However cartographies of music are constructed, they invariably suggest some authentic relationship between particular sites of vernacular musical creativity and a social and economic context that has contributed to a certain distinctiveness. Thus, the literature is replete with accounts of supposedly distinctive Mersey and Otago sounds, New Orleans jazz or Nashville country, and the ‘mutually generative relations of music and space’ (Leyshon et al., 1995, p. 424). In the conventional narrative, styles are generally deemed to have originated from particular individual and collective scenes associated with key musicians and bands, and talked up as a means of promoting these styles and places. Local ties engender credibility as expressions of local identity and distinctiveness, and ‘credible places invest music with commodity value’ (Connell and Gibson, 2003, p. 116). However, music creation and reception are more often little to do with place, and yet music still gains some degree of success even in circumstances where it would seem to oppose any notion of a link to locality. A particularly extreme and unusual example of this is the association between Elvis Presley and the small Australian country town of Parkes. This chapter examines how that particular and peculiar relationship emerged, and how it has been sustained and nurtured.1 In the process, we challenge notions of creativity and its role in local development.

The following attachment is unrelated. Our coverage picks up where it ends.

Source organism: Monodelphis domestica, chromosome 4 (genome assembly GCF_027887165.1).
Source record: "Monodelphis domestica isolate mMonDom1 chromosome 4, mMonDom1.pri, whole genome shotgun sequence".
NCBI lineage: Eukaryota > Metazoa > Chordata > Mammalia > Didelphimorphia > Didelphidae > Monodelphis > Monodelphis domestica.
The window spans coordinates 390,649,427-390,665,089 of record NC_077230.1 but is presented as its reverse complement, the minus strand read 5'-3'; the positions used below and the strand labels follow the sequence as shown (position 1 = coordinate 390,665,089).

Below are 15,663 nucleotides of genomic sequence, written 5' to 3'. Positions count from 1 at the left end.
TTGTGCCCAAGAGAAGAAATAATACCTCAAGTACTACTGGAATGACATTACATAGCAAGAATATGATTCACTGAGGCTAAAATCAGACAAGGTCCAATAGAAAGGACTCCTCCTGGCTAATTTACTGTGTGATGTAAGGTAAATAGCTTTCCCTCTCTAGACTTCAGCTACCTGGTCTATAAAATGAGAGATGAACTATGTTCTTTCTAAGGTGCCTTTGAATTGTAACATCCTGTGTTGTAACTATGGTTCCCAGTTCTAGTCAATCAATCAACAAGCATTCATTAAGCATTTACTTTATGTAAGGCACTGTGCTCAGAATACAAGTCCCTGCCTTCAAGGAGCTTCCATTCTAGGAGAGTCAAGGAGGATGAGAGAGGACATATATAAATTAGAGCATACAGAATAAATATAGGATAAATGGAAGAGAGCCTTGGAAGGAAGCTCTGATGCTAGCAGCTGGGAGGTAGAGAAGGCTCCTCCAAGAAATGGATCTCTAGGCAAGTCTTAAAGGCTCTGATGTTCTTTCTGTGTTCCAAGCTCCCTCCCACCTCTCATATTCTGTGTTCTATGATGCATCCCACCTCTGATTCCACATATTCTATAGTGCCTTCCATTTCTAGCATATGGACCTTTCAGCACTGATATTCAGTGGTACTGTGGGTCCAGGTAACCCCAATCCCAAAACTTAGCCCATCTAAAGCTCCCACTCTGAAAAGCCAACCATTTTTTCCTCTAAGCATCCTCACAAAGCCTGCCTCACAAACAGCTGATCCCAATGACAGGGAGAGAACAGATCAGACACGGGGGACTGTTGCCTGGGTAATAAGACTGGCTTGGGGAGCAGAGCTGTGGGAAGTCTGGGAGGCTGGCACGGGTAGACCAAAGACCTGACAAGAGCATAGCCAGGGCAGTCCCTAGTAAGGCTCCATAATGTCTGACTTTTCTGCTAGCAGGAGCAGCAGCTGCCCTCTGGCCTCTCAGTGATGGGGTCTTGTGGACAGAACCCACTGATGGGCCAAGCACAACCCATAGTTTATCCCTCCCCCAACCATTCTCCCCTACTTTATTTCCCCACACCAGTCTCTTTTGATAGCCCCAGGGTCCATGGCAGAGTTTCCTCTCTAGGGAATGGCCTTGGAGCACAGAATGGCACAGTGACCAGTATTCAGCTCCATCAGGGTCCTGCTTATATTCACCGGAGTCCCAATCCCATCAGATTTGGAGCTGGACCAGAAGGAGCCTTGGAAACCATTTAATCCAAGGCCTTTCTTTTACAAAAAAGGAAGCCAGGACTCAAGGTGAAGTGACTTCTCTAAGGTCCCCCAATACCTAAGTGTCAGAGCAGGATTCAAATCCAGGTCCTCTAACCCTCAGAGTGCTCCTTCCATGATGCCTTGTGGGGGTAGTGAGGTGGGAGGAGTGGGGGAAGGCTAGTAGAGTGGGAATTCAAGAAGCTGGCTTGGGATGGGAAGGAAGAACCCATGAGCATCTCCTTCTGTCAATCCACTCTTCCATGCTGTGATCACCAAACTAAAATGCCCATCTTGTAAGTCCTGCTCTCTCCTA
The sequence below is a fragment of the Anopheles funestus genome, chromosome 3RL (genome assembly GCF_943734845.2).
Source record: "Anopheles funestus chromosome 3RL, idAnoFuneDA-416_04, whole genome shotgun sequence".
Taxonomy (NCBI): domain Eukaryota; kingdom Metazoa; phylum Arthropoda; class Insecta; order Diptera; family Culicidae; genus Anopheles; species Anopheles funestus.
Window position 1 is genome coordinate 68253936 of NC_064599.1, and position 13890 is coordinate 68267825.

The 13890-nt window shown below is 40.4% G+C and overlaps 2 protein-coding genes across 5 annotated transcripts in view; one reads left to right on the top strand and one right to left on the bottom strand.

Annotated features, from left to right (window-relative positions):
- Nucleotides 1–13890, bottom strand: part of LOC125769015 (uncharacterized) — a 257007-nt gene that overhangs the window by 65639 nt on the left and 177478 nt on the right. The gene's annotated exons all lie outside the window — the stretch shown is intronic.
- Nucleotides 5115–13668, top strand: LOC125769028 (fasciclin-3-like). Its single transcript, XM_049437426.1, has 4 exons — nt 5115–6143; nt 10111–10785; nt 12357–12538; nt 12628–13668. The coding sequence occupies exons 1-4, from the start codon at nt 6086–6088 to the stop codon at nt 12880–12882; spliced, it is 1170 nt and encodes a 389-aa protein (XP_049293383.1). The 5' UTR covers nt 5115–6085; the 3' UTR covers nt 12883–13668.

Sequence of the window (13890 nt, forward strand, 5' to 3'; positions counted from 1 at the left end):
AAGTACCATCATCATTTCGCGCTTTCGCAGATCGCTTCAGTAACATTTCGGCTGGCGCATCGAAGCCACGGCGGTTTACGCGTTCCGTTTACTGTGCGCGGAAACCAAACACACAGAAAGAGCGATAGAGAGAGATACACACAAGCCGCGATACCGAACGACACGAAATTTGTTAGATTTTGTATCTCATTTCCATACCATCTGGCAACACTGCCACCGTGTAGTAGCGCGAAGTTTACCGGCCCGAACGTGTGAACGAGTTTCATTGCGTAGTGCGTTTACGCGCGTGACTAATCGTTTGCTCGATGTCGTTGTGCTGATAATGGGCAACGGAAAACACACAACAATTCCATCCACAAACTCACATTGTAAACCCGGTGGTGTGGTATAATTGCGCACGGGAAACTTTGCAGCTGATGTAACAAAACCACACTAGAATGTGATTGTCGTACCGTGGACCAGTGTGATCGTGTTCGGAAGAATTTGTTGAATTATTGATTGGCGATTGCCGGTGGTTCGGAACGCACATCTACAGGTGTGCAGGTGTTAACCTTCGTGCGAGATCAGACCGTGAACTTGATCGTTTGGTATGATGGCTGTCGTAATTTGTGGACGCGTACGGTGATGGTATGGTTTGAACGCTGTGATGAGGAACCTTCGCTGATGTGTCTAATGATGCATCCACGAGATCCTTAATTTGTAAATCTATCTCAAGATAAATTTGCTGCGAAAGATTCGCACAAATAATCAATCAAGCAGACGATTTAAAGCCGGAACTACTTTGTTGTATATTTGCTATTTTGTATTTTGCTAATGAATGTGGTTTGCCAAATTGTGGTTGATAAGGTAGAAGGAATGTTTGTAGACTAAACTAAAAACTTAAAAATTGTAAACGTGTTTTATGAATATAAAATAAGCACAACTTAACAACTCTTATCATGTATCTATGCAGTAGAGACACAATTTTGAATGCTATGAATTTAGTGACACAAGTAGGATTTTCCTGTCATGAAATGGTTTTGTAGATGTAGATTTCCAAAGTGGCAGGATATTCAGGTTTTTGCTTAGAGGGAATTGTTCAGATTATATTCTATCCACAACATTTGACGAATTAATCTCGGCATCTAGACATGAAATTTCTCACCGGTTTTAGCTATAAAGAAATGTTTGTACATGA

Unable to display preview. Download preview PDF.
- Connell, J. and McManus, P. (2011) Rural Revival? Place Marketing, Tree Change and Regional Migration in Australia (Farnham: Ashgate).Google Scholar
- Connelly, C. (2009) In Search of Elvis (London: Abacus).Google Scholar
- Gibson, C. (ed.) (2012) Creativity in Peripheral Places: Redefining the Creative Industries (London: Routledge).Google Scholar
- Gibson, C. (2014) ‘Rural Place Marketing, Tourism and Creativity: Entering the Post-Productivist Countryside’, in R. Dufty-Jones and J. Connell (eds) Rural Change in Australia. Population, Economy and Environment (Famham: Ashgate), pp. 197–210.Google Scholar
- Gibson, C. and Connell, J. (2005) Music and Tourism (Clevedon: Channel View).Google Scholar
- Gibson, C. and Connell, J. (2012) Music Festivals and Regional Development in Australia (Farnham: Ashgate).Google Scholar
- Ironfest (2013) http://www.ironfest.net/, date accessed 12 June 2013.
- King, C. (1994) ‘His Truth Goes Marching on: Elvis Presley and the Pilgrimage to Graceland’, in I. Reader and T. Walker (eds) Pilgrimage in Popular Culture (Macmillan, London), 92–104.Google Scholar
- Ruting, B. and Li, J. (2011) ‘Tartans, Kilts and Bagpipes: Cultural Identity and Community Creation at the Bundanoon Is Brigadoon Cultural Festival’, in C. Gibson and J. Connell (eds) Festival Places: Revitalising Rural Australia (Bristol: Channel View), 265–279.Google Scholar
- Taylor, T. (1997) Global Pop: World Music, World Markets (Routledge, London).Google Scholar